5 things about the Braves (16-9) in May

Memorial Day finds the Braves in mostly fine fettle

There are two ways to view a baseball season. There’s the micro view, in which the close observer absorbs a million little moments, some that make us want to fire the general manager, the manager and every member of that confounded bullpen. Then there’s the macro view, which requires a step back and a dollop of perspective.

Memorial Day is a macro day. It’s the first of the holiday checkpoints, and this year it falls as the Atlanta Braves have completed one-third of the 162-game season. They’re 30-24, 1-1/2 games behind Philadelphia in the National League East. They’ve won their past five series, four of those against teams .500 or better. 

They’re 12-4 since May 9, having had streaks of three, four and three consecutive wins. Of their past five losses, four have come in the opponent’s last at-bat, which brings us to that confounded bullpen, but let’s hold that thought for a moment. Memorial Day arrived with the Braves six games above .500, the most they’ve been all season, with their next 15 games scheduled against teams that were, as of Monday morning, an aggregate 39 games below break-even. 

Over the next 2-1/2 weeks, the Phillies are scheduled to play the Cardinals, the Dodgers, the Padres and the Diamondbacks. Then, on June 14, Philly comes to Cobb County. There’s a good chance the Braves will be in first place by then. Can they hold it over a six-month season? Well, FanGraphs projects the Braves and Phillies to finish 87-75, which by its calculations would put both in the playoffs. The Braves are given a 39.9 percent chance — against Philadelphia’s 38.1 — of taking the East. 

The macro view: This season didn’t start well for the Braves, but brighter tomorrows await. They’re sixth among NL clubs in overall ERA and starters’ ERA, one and two spots ahead of Philly. They’re first in batting average, nine spots ahead of the division leader. They’re fourth in OPS, four spots ahead. They’ve added Austin Riley. Mike Foltynewicz has gotten going. The last time a Braves’ starting pitcher yielded more than three runs was 13 games ago. 

This rotation took time to stabilize, which figured. Foltynewicz, Mike Soroka and Kevin Gausman weren’t healthy on Opening Day. They’re back now, but there has been a change in numerical designations. The Nos. 1 and 2 starters are Soroka and Max Fried, who rank first and ninth in ERA among NL pitchers who’ve worked 40 innings. Three Braves — Soroka at No. 2, Julio Teheran at No. 8, Gausman at No. 20 — are among the top 20 in opponents’ batting average. Did we not suggest, way back when, that this club would never lack for starting pitching? 

With Riley included, this everyday eight can stand with any octet in baseball. Here’s the list of Braves’ position players who’ve posted a higher WAR than Bryce Harper’s 0.5: Ronald Acuna, Freddie Freeman, Josh Donaldson, Nick Markakis, Dansby Swanson, Ozzie Albies and Riley (who has played 12 big-league games). The Phillies bought Harper for $330 million and will be paying him through 2031. He’s hitting .227; he has 73 strikeouts and 44 hits. Going by WAR, he has been the 13th-most valuable Phil.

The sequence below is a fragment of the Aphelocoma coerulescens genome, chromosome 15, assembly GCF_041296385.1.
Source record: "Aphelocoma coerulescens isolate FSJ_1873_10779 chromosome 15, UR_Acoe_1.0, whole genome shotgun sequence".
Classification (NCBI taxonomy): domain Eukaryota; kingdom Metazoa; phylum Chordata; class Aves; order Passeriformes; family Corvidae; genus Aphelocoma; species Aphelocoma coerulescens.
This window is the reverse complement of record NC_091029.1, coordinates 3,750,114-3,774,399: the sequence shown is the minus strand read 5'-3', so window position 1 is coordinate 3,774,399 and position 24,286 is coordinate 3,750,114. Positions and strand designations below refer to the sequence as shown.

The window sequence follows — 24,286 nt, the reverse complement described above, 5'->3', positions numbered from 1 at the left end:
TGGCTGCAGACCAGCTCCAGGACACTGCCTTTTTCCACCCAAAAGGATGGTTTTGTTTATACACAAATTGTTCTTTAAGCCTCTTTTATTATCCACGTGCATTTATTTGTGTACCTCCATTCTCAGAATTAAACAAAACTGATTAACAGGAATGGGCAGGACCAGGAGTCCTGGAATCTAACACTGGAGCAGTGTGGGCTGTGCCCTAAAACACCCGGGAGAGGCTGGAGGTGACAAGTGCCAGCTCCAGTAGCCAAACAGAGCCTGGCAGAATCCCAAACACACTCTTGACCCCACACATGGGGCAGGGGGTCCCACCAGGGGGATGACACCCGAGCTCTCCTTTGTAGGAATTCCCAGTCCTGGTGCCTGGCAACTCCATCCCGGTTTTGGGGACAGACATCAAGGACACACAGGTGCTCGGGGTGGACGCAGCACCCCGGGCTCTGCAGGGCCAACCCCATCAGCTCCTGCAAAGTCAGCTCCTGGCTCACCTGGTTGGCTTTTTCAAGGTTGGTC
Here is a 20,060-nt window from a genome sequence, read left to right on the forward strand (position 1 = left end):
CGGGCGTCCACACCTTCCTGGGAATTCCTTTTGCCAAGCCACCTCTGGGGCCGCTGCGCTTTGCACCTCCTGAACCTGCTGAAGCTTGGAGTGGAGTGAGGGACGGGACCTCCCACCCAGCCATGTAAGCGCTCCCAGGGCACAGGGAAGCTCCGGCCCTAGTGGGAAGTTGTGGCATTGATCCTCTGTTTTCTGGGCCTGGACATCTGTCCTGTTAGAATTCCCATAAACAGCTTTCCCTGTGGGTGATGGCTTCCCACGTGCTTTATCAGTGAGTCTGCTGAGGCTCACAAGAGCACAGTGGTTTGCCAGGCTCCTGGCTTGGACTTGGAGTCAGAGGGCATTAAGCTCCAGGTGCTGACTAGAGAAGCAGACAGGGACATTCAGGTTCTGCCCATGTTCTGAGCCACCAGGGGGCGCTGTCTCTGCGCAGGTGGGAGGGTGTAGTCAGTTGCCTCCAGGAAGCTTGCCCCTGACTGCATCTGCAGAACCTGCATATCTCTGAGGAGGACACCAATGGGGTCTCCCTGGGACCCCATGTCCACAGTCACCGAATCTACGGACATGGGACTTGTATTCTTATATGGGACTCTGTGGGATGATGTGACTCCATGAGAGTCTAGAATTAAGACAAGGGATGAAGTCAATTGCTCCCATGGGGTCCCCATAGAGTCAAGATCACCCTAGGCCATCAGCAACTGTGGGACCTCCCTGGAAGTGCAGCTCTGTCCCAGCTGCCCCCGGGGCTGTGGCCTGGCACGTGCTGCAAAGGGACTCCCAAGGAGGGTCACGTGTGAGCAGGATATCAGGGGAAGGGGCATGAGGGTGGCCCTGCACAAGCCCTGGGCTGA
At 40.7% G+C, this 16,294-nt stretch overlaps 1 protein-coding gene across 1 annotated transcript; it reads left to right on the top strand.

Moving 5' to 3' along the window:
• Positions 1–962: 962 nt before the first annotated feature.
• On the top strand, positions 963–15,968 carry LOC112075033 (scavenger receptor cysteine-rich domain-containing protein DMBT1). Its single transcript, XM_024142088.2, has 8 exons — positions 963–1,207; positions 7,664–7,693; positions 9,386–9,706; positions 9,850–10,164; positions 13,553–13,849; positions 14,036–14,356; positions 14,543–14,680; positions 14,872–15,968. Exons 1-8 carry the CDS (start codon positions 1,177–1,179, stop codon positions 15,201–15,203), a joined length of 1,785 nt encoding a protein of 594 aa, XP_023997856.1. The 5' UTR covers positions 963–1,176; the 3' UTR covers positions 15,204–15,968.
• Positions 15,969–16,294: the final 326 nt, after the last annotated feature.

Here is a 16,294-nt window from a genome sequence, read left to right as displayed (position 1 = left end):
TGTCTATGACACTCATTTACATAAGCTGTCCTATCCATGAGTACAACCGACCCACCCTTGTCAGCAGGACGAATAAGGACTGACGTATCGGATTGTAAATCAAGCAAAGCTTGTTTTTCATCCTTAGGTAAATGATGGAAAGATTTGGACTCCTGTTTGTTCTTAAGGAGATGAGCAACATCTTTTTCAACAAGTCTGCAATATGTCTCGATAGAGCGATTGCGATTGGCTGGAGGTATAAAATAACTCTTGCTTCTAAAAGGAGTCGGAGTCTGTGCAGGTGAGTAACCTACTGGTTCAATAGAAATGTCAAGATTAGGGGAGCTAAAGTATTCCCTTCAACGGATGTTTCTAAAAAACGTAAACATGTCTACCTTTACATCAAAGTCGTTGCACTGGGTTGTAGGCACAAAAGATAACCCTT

Can the Braves do better? You’d have to think so. In the Triple Crown categories, only Freeman, who’s eighth in batting average, ranks among the NL’s top 10. Only Freeman, who’s ninth, is among the top 10 in OPS. Only Acuna and Freeman, who are seventh and ninth, are among the top 25 in WAR. Of these position players, only Riley has caught such a blazing start as to seem unsustainable.

In sum, there’s every reason — save one — to believe the best of the 2019 Braves is yet to come. The caveat remains the bullpen. It’s not as bad as it was a month ago, but it’s still costing the Braves a game (or so) a week. They came close to going unbeaten on the road swing that ended Sunday, but lost leads in San Francisco and St. Louis left them at 5-2. Then again, the Braves staged rallies to win in extra innings at both places, so maybe 5-2 was a just result. 

Here, though, is the one place where the macro view isn’t kind: The Braves have blown nine saves, fourth-most in the NL, and converted 60.9 percent of save chances. The league-average conversion rate is 66.4. Their bullpen ERA is 11th-best in a 15-team league; Philadelphia’s is third-best. 

We’ve been saying it since April, and it’s no less true now: The Braves should repeat as division champs, provided their bullpen allows it. They have the hitting. They again have the rotation. They’re talented. They’re deep. They roused themselves after an 18-20 start to play the way they’re capable. They’re hot on the heels of the first-place Phillies after spotting them a three-game leader before April commenced. 

Memorial Day dawned with the Braves where they need to be. The only thing that could bar them from where they want to go is the same old thing. The belief here is that Alex Anthopoulos will use the weeks between the June draft and the Fourth of July to address that need. That mightn’t mean Craig Kimbrel is coming, but surely someone will.

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About the Author

Mark Bradley
Mark Bradley
Mark Bradley is a sports columnist and blogger for The Atlanta Journal-Constitution. He has been with the AJC since 1984.
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